Archive for September, 2010

Hedge Trimming

We’re at hedge trimming time of year – the birds have flown their nests and the growth is slowing. Most species are trimmed at this time of year – the weather is still mild enough that the fresh cuts won’t be exposed to autumn/winter frosts and yet the plants have virtually stopped growing so you won’t be trimming it only to need to do it again in a month’s time.

Some tips

  • try to trim the hedge so that it’s slightly A shaped – it improves the stability of the hedge (so that the weight of winter snow is less likely to tip it over) and allows rainfall and sunshine to get to all parts of the plant
  • start by pruning the top flat – either using your eye (stand back occasionally to check the levels) or put up canes and a string as a cutting guide
  • make sure you brush off the trimmings to prevent fungal diseases as the trimmed stems rot
  • get your shears sharpened once a year (our local ironmonger only charges £5)
  • if you’re using electric trimmers, make sure they’re plugged into to a socket with a circuit breaker so they’ll cut out if you cut the cable. Keep the cable well away from the blade and wear googles and tough gloves
  • after pruning, water and mulch the hedge, on both sides if you can, after you’ve cut it (not Yew, Box or Lavender which don’t like to have wet roots)
  • if it sounds like a pallava, think how horrible a job painting a fence is – hedging is just so much better than fencing! We would say that wouldnt we, but it’s true

And finally, we can’t take our own advice on hedge trimming because our mature Escallonia hedge is flowering again even – here’s a photo taken on 21 Sept. It’s supposed to flower in June/July but here’s the evidence that with the right weather, it can repeat flower. Gorgeous!

Escallonia - The second flowering of the year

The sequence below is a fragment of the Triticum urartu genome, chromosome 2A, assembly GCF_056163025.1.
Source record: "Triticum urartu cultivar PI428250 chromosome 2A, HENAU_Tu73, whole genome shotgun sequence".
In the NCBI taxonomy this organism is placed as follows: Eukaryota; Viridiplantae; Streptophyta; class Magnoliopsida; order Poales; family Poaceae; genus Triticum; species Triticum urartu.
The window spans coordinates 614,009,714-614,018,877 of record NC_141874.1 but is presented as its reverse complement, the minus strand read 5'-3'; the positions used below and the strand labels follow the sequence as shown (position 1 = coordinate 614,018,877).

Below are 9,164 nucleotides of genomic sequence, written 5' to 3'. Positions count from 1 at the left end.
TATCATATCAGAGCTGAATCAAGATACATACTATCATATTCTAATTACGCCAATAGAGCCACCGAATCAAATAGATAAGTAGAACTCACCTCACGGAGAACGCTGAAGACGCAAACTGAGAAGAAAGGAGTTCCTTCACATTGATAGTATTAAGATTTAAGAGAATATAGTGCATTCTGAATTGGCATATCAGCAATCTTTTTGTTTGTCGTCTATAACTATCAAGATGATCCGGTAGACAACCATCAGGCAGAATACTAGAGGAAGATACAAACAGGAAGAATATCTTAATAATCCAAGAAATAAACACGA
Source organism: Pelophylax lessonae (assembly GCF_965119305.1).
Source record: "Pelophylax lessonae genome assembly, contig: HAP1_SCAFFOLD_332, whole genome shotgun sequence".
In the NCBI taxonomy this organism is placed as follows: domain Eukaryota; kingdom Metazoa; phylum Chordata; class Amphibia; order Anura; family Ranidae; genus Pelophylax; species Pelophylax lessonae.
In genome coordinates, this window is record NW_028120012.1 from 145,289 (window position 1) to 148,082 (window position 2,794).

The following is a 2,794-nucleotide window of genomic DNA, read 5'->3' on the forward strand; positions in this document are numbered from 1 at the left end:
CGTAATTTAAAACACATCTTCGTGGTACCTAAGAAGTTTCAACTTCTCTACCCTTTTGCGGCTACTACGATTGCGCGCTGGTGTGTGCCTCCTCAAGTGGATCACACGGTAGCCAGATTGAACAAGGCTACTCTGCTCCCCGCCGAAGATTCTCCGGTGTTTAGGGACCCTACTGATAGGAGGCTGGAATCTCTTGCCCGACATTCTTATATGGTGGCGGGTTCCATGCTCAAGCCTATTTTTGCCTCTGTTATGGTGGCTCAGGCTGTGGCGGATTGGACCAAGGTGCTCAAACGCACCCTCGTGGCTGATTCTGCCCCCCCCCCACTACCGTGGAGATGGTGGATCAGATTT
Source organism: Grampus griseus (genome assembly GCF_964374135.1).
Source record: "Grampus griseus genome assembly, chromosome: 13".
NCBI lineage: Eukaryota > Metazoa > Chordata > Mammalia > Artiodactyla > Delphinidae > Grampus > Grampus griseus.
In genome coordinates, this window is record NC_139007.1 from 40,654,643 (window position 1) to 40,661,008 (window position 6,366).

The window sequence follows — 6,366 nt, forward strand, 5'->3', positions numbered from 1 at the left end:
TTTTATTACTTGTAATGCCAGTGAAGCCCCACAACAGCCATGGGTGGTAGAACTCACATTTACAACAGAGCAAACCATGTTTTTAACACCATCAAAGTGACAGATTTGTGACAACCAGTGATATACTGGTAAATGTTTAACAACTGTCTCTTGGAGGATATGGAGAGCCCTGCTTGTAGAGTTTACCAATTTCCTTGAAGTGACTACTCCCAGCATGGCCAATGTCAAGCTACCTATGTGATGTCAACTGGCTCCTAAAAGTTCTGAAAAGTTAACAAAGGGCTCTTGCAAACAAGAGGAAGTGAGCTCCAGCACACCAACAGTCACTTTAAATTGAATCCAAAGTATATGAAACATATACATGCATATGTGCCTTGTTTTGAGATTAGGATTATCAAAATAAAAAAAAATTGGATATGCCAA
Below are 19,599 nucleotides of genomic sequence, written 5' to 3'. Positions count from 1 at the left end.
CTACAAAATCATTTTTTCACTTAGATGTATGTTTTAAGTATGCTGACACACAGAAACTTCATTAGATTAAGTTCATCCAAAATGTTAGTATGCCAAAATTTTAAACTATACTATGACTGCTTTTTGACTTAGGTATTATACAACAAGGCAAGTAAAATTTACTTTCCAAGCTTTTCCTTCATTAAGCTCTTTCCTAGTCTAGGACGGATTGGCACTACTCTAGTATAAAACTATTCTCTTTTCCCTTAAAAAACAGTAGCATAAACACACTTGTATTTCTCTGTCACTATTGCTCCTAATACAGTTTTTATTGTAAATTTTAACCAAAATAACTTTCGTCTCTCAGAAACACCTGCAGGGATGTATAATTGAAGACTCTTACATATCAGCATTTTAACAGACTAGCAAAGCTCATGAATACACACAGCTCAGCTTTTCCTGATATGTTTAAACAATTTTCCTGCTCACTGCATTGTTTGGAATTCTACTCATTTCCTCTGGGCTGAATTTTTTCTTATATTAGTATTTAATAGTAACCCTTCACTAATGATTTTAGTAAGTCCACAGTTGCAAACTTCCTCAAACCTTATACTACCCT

Escallonia – The second flowering of the year – picture taken 21st September 2010

June

Staff Update

Hello to all regular readers of this blog – and apologies for an absence of blogs for such a long time.   It’s not the absence of things to write about – quite the opposite!   We’ve been using our summer period (which is a bit quieter than our hectic bare root and root ball winter season) to relocate the office so that we’re now on the nursery itself – right amongst the plants – and to build up the team.

Paul Shipley joined us as Managing Director. He’s got a tremendous business background and we’re delighted to have him in charge.   As a result of Paul’s recruitment, I’m going to spend a lot more time on marketing (which has suffered from a lack of attention lately – not enough blogs for a start) and Dave will be freed up a bit to concentrate on the financial management of the business which becomes even more important as we grow from a start up 5 years ago to the substantial and professional business we are today – and the bigger and better business we aspire to be.

Another recent addition to the team is Jamie who’s energy and commitment to learn everything quickly has given us all a boost and we look forward to providing him with terrific career opportunities in the years to come.

Of course, whilst we’re delighted to have new people bringing new skills and experiences to the business, we remain grateful to our existing terrific team for their continuing hard work and enthusiasm – Stephen (advice/sales), Karen (advice/sales and very large quotes), and Paul H (despatch enquiries and undertaking advice/sales training.

 Left to right Dave, Jamie, Paul H, Paul S, Karen, June, Stephen.

Left to right Dave, Jamie, Paul H, Paul S, Karen, June, Stephen.

So that you can put faces to the names, here we all are just outside our office in the Pyracantha area. Left to right Dave, Jamie, Paul H, Paul S, Karen, June, Stephen.

June